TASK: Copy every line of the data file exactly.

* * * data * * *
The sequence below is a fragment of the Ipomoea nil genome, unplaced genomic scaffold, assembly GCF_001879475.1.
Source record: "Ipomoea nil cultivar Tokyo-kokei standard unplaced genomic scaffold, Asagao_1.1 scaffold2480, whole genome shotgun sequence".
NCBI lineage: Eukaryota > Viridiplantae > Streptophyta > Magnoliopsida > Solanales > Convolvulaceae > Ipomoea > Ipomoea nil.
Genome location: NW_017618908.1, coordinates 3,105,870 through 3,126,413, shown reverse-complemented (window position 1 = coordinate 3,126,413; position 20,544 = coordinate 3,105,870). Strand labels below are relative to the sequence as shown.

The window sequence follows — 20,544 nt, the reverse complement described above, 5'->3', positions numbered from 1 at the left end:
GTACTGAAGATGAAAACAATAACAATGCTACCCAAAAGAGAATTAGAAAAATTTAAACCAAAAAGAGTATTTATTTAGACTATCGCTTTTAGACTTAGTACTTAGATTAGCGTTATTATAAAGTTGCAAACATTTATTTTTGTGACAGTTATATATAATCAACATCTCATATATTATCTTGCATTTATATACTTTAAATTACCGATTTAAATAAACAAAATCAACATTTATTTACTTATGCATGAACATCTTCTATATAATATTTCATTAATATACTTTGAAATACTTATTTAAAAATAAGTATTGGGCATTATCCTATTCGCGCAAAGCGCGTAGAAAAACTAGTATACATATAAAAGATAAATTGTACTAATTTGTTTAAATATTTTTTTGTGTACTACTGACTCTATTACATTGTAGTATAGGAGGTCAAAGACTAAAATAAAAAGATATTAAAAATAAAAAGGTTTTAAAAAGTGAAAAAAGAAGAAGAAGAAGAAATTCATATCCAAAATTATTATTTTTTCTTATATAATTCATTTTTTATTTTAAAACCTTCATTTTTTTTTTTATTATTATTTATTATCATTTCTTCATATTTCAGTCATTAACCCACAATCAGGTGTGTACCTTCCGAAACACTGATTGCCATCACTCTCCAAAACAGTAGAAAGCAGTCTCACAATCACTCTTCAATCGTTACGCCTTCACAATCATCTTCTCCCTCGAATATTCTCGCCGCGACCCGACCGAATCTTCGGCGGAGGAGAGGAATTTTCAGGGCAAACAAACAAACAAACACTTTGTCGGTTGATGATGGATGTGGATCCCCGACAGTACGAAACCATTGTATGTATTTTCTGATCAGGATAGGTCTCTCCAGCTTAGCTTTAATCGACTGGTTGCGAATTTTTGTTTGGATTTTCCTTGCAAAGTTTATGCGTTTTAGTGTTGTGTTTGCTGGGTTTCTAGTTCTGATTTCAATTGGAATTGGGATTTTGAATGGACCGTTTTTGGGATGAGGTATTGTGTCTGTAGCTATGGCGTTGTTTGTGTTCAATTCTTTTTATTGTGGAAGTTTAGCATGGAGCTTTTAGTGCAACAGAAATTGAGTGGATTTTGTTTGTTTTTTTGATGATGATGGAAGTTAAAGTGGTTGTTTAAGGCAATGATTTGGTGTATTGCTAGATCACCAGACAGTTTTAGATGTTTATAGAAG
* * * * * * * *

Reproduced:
The sequence below is a fragment of the Ipomoea nil genome, unplaced genomic scaffold, assembly GCF_001879475.1.
Source record: "Ipomoea nil cultivar Tokyo-kokei standard unplaced genomic scaffold, Asagao_1.1 scaffold2480, whole genome shotgun sequence".
NCBI lineage: Eukaryota > Viridiplantae > Streptophyta > Magnoliopsida > Solanales > Convolvulaceae > Ipomoea > Ipomoea nil.
Genome location: NW_017618908.1, coordinates 3,105,870 through 3,126,413, shown reverse-complemented (window position 1 = coordinate 3,126,413; position 20,544 = coordinate 3,105,870). Strand labels below are relative to the sequence as shown.

The window sequence follows — 20,544 nt, the reverse complement described above, 5'->3', positions numbered from 1 at the left end:
GTACTGAAGATGAAAACAATAACAATGCTACCCAAAAGAGAATTAGAAAAATTTAAACCAAAAAGAGTATTTATTTAGACTATCGCTTTTAGACTTAGTACTTAGATTAGCGTTATTATAAAGTTGCAAACATTTATTTTTGTGACAGTTATATATAATCAACATCTCATATATTATCTTGCATTTATATACTTTAAATTACCGATTTAAATAAACAAAATCAACATTTATTTACTTATGCATGAACATCTTCTATATAATATTTCATTAATATACTTTGAAATACTTATTTAAAAATAAGTATTGGGCATTATCCTATTCGCGCAAAGCGCGTAGAAAAACTAGTATACATATAAAAGATAAATTGTACTAATTTGTTTAAATATTTTTTTGTGTACTACTGACTCTATTACATTGTAGTATAGGAGGTCAAAGACTAAAATAAAAAGATATTAAAAATAAAAAGGTTTTAAAAAGTGAAAAAAGAAGAAGAAGAAGAAATTCATATCCAAAATTATTATTTTTTCTTATATAATTCATTTTTTATTTTAAAACCTTCATTTTTTTTTTTATTATTATTTATTATCATTTCTTCATATTTCAGTCATTAACCCACAATCAGGTGTGTACCTTCCGAAACACTGATTGCCATCACTCTCCAAAACAGTAGAAAGCAGTCTCACAATCACTCTTCAATCGTTACGCCTTCACAATCATCTTCTCCCTCGAATATTCTCGCCGCGACCCGACCGAATCTTCGGCGGAGGAGAGGAATTTTCAGGGCAAACAAACAAACAAACACTTTGTCGGTTGATGATGGATGTGGATCCCCGACAGTACGAAACCATTGTATGTATTTTCTGATCAGGATAGGTCTCTCCAGCTTAGCTTTAATCGACTGGTTGCGAATTTTTGTTTGGATTTTCCTTGCAAAGTTTATGCGTTTTAGTGTTGTGTTTGCTGGGTTTCTAGTTCTGATTTCAATTGGAATTGGGATTTTGAATGGACCGTTTTTGGGATGAGGTATTGTGTCTGTAGCTATGGCGTTGTTTGTGTTCAATTCTTTTTATTGTGGAAGTTTAGCATGGAGCTTTTAGTGCAACAGAAATTGAGTGGATTTTGTTTGTTTTTTTGATGATGATGGAAGTTAAAGTGGTTGTTTAAGGCAATGATTTGGTGTATTGCTAGATCACCAGACAGTTTTAGATGTTTATAGAAG